In Deborah Brandt’s “The Status of Writing” and “How Writing is Remaking Reading”, she discusses her belief that there is a moral economy of reading and a social economy of writing. She argues that reading is done so that people may obtain a certain level of social/cultural capital, information and perspectives into things they may not otherwise care/know about; reading, as she states, is not a sustainable process that will pay the bills, however.
On the other hand, she believes that writing should be/is done strictly for financial gain and societal notoriety/fame. In watching the season premier of one of my favorite shows, Shark Tank, on ABC, there is a perfect example of this as NY Times best-selling author Michael Levin pitches his publishing company, called “BusinessGhost”, to the show’s “sharks” (prospective investors). The premise of this company is that ordinary people can got to BusinessGhost and describe a story that they’d like to have written for them; this story can be an autobiography, a memoir about their career/professional experiences, a novel, etc.. Once the initial information gathering process has taken place, the team of authors, or what he calls “ghost writers”, at BusinessGhost writes the story to the customer’s exact specifications and the work gets legally published and printed under the customer’s name. By having the writing process of one’s own life done by a professional company, for $25,000-75,000, one can become a published author without making a single keystroke or picking up any sort of writing utensil at all. In other words, writing, even to a highly-acclaimed, award-winning author, is thought to be produced in the interest of financial gain rather than enjoyment and personal satisfaction.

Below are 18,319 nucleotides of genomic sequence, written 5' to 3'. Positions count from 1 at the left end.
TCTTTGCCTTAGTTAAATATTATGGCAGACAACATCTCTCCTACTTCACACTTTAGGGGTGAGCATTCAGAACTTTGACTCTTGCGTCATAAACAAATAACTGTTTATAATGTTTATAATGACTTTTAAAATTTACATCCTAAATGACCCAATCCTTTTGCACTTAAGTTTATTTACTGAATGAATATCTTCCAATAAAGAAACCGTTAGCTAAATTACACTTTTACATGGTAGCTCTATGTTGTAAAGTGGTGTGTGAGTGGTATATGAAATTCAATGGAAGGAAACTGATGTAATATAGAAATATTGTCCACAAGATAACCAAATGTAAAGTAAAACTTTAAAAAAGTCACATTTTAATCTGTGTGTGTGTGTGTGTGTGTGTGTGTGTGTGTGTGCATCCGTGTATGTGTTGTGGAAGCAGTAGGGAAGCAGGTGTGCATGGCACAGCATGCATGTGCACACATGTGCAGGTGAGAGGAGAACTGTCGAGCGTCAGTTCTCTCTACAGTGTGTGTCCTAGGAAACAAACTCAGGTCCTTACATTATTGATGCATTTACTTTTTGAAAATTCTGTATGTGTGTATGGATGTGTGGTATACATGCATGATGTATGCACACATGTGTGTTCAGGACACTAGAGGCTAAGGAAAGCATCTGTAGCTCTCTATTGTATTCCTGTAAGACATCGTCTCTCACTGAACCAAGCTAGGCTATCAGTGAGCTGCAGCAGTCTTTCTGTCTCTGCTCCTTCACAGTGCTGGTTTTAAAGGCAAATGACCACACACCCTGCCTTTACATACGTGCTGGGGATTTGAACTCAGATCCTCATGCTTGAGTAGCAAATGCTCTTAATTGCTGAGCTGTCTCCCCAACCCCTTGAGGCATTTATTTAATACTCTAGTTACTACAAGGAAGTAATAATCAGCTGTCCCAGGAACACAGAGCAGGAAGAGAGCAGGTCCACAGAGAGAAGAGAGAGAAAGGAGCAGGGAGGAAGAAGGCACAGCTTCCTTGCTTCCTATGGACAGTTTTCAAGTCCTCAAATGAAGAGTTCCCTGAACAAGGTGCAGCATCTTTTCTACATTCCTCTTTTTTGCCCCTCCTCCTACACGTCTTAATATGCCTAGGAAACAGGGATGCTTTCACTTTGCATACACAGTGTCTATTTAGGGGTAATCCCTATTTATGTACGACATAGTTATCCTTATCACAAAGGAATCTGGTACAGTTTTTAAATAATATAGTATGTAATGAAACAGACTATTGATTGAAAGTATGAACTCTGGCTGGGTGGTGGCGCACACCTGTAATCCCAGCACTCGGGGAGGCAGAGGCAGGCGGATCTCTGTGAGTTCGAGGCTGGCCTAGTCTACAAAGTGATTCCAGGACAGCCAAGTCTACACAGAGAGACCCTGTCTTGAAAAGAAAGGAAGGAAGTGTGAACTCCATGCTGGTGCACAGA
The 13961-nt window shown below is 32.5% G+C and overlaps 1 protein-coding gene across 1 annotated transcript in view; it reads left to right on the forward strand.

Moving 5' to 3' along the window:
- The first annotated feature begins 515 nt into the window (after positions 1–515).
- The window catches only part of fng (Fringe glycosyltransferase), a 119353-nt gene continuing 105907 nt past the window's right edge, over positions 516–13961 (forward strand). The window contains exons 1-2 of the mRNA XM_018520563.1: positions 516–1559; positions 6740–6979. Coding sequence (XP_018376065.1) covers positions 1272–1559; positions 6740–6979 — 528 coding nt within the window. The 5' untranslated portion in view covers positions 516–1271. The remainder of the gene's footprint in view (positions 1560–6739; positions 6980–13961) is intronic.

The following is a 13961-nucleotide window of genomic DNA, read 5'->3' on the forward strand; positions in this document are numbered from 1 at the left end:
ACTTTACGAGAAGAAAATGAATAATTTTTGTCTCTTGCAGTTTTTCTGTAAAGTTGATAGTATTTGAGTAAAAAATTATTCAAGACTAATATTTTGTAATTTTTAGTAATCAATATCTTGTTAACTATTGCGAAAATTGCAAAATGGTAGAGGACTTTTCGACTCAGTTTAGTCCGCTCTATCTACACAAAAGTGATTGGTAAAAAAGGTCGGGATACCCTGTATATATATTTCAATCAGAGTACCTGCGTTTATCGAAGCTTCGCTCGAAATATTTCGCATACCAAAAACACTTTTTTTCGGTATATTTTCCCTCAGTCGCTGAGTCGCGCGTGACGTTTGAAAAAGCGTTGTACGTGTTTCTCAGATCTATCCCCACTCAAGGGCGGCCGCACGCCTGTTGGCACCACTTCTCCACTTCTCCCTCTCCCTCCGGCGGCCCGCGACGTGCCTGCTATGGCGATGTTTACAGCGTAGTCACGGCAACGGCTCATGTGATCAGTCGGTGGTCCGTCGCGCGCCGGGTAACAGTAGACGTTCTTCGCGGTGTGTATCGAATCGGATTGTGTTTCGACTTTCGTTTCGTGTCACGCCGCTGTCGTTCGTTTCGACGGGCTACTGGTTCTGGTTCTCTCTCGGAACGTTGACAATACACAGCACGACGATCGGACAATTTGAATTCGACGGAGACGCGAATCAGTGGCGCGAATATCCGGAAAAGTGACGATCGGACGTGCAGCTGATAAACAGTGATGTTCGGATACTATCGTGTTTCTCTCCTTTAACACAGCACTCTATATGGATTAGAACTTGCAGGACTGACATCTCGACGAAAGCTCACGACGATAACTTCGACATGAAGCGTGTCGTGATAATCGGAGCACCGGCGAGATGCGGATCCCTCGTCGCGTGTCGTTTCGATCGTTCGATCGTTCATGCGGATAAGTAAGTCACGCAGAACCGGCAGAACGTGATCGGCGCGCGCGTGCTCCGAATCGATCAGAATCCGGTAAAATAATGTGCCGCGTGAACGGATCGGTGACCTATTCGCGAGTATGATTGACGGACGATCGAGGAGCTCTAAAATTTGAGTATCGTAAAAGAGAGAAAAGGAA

For me, I do not write for financial gain or to attain fame; I read and write because it is critical to my success in school as well as my understanding of life and the world around me. Though reading and writing will play a critical role in my future career in law, I do not do so solely for the purpose of satisfying my academic, social and professional obligations.
I think it is interesting how Brandt says, “there is no reading without writing and no writing without reading.” This claim is absolutely true and I completely agree as I can see such a distinction in my own life. At the same time, I wonder if society’s perception of reading and writing is going to tilt more towards that of a BusinessGhost-like model or if reading and writing will ever re-establish themselves as art forms to be practiced, crafted and enjoyed. What do you think?
Watch the full Shark Tank Episode here.